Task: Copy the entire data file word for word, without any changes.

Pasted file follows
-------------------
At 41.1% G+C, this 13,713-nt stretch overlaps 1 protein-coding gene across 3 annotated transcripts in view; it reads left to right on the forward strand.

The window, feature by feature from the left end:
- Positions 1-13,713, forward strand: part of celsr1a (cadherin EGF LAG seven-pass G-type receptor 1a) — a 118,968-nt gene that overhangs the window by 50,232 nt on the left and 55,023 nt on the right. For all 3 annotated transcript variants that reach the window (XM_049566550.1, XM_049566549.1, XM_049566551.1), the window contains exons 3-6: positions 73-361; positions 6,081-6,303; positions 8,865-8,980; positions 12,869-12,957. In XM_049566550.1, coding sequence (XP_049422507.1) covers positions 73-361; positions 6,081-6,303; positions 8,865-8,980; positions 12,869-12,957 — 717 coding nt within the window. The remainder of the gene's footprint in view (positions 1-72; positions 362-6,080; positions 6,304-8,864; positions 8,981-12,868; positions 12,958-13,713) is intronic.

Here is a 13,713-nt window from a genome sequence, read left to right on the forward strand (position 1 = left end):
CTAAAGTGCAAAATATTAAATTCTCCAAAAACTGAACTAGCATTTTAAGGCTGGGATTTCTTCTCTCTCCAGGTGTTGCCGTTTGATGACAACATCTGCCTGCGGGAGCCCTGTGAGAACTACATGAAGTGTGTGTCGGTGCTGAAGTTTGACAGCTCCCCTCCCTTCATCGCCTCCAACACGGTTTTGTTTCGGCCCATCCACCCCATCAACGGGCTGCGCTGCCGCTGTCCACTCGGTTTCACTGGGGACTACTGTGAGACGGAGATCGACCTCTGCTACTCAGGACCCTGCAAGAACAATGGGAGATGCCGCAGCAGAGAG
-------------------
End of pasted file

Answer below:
At 41.1% G+C, this 13,713-nt stretch overlaps 1 protein-coding gene across 3 annotated transcripts in view; it reads left to right on the forward strand.

The window, feature by feature from the left end:
- Positions 1-13,713, forward strand: part of celsr1a (cadherin EGF LAG seven-pass G-type receptor 1a) — a 118,968-nt gene that overhangs the window by 50,232 nt on the left and 55,023 nt on the right. For all 3 annotated transcript variants that reach the window (XM_049566550.1, XM_049566549.1, XM_049566551.1), the window contains exons 3-6: positions 73-361; positions 6,081-6,303; positions 8,865-8,980; positions 12,869-12,957. In XM_049566550.1, coding sequence (XP_049422507.1) covers positions 73-361; positions 6,081-6,303; positions 8,865-8,980; positions 12,869-12,957 — 717 coding nt within the window. The remainder of the gene's footprint in view (positions 1-72; positions 362-6,080; positions 6,304-8,864; positions 8,981-12,868; positions 12,958-13,713) is intronic.

Here is a 13,713-nt window from a genome sequence, read left to right on the forward strand (position 1 = left end):
CTAAAGTGCAAAATATTAAATTCTCCAAAAACTGAACTAGCATTTTAAGGCTGGGATTTCTTCTCTCTCCAGGTGTTGCCGTTTGATGACAACATCTGCCTGCGGGAGCCCTGTGAGAACTACATGAAGTGTGTGTCGGTGCTGAAGTTTGACAGCTCCCCTCCCTTCATCGCCTCCAACACGGTTTTGTTTCGGCCCATCCACCCCATCAACGGGCTGCGCTGCCGCTGTCCACTCGGTTTCACTGGGGACTACTGTGAGACGGAGATCGACCTCTGCTACTCAGGACCCTGCAAGAACAATGGGAGATGCCGCAGCAGAGAG